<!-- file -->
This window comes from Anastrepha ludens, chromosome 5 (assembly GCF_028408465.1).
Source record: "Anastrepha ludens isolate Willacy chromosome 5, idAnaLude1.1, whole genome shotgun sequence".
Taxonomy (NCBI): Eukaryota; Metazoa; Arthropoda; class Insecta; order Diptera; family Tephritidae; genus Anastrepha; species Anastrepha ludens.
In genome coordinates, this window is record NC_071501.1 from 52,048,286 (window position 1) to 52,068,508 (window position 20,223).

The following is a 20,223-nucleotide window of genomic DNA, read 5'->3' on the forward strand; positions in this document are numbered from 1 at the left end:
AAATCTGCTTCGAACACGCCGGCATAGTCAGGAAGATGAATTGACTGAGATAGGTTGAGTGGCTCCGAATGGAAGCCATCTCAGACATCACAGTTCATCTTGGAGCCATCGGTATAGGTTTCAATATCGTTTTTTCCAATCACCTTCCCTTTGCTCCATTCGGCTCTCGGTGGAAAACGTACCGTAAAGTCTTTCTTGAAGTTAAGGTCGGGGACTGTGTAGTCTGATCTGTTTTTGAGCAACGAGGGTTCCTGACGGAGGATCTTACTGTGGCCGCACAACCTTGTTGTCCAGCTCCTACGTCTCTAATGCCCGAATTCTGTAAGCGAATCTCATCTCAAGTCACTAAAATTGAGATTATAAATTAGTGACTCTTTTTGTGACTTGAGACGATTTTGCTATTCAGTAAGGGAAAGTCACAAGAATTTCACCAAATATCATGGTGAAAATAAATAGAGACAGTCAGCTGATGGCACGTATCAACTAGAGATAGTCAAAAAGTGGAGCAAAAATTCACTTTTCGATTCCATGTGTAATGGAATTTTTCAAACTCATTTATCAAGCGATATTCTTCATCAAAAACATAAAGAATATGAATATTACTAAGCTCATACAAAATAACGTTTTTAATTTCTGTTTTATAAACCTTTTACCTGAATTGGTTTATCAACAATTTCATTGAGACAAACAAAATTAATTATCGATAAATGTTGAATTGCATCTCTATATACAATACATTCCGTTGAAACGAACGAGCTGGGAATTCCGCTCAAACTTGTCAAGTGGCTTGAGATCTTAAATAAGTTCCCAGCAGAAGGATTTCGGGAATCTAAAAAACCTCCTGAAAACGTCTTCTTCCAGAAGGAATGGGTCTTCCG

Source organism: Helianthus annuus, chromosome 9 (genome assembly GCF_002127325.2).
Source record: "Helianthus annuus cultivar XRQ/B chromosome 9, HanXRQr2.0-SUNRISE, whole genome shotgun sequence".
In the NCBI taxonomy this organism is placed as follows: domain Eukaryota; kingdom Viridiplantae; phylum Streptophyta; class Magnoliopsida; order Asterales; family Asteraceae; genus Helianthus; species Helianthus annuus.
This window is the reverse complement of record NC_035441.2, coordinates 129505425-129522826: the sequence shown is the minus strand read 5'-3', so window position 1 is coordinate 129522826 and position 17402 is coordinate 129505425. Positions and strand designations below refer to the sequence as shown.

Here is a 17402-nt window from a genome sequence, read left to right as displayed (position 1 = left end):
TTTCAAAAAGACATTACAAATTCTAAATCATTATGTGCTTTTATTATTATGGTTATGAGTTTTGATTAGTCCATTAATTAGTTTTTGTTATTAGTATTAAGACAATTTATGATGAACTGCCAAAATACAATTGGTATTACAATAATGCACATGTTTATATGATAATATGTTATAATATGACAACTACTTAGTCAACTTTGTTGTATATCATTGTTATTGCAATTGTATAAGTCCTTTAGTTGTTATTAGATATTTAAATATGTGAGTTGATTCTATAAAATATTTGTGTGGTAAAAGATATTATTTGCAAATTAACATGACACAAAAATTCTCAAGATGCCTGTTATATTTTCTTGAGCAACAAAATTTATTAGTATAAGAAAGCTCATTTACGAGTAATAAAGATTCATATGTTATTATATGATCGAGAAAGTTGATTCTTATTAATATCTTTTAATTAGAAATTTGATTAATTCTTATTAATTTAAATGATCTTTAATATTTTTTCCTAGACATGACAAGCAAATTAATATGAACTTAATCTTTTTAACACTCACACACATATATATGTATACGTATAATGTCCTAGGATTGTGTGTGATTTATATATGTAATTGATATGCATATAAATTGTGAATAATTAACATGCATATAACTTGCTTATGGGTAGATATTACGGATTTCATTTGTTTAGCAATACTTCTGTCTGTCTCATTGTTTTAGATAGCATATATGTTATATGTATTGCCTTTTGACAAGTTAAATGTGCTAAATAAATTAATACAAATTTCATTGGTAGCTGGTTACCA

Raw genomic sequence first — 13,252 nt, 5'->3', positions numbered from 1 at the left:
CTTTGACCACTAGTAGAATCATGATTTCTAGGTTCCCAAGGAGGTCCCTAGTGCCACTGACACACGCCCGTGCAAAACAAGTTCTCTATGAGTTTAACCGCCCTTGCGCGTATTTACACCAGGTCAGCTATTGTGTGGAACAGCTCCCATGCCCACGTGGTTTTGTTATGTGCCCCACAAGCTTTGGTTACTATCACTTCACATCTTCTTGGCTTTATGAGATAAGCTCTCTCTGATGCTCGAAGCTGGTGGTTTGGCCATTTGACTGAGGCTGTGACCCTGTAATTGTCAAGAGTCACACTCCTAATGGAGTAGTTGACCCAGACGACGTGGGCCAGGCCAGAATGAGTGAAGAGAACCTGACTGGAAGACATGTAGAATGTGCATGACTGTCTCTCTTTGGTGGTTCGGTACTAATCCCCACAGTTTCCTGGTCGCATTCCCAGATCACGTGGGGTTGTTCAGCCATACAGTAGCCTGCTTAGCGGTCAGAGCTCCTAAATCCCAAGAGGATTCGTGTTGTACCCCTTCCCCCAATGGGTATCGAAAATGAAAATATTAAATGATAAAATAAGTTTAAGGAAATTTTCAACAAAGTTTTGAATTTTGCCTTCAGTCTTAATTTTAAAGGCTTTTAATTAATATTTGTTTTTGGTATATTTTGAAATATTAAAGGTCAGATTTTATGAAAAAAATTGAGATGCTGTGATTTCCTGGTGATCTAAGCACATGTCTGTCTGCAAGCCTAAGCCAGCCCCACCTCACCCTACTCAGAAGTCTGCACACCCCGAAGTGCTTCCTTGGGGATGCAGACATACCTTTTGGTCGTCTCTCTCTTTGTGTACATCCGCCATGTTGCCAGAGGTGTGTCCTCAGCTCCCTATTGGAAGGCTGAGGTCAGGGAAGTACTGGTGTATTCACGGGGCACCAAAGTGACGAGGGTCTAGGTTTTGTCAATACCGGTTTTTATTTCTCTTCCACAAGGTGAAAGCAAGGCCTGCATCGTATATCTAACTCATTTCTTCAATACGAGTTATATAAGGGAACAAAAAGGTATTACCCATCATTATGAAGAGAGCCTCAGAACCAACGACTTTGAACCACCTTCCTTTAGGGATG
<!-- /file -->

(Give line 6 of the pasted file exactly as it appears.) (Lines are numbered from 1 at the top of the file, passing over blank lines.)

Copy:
AAATCTGCTTCGAACACGCCGGCATAGTCAGGAAGATGAATTGACTGAGATAGGTTGAGTGGCTCCGAATGGAAGCCATCTCAGACATCACAGTTCATCTTGGAGCCATCGGTATAGGTTTCAATATCGTTTTTTCCAATCACCTTCCCTTTGCTCCATTCGGCTCTCGGTGGAAAACGTACCGTAAAGTCTTTCTTGAAGTTAAGGTCGGGGACTGTGTAGTCTGATCTGTTTTTGAGCAACGAGGGTTCCTGACGGAGGATCTTACTGTGGCCGCACAACCTTGTTGTCCAGCTCCTACGTCTCTAATGCCCGAATTCTGTAAGCGAATCTCATCTCAAGTCACTAAAATTGAGATTATAAATTAGTGACTCTTTTTGTGACTTGAGACGATTTTGCTATTCAGTAAGGGAAAGTCACAAGAATTTCACCAAATATCATGGTGAAAATAAATAGAGACAGTCAGCTGATGGCACGTATCAACTAGAGATAGTCAAAAAGTGGAGCAAAAATTCACTTTTCGATTCCATGTGTAATGGAATTTTTCAAACTCATTTATCAAGCGATATTCTTCATCAAAAACATAAAGAATATGAATATTACTAAGCTCATACAAAATAACGTTTTTAATTTCTGTTTTATAAACCTTTTACCTGAATTGGTTTATCAACAATTTCATTGAGACAAACAAAATTAATTATCGATAAATGTTGAATTGCATCTCTATATACAATACATTCCGTTGAAACGAACGAGCTGGGAATTCCGCTCAAACTTGTCAAGTGGCTTGAGATCTTAAATAAGTTCCCAGCAGAAGGATTTCGGGAATCTAAAAAACCTCCTGAAAACGTCTTCTTCCAGAAGGAATGGGTCTTCCG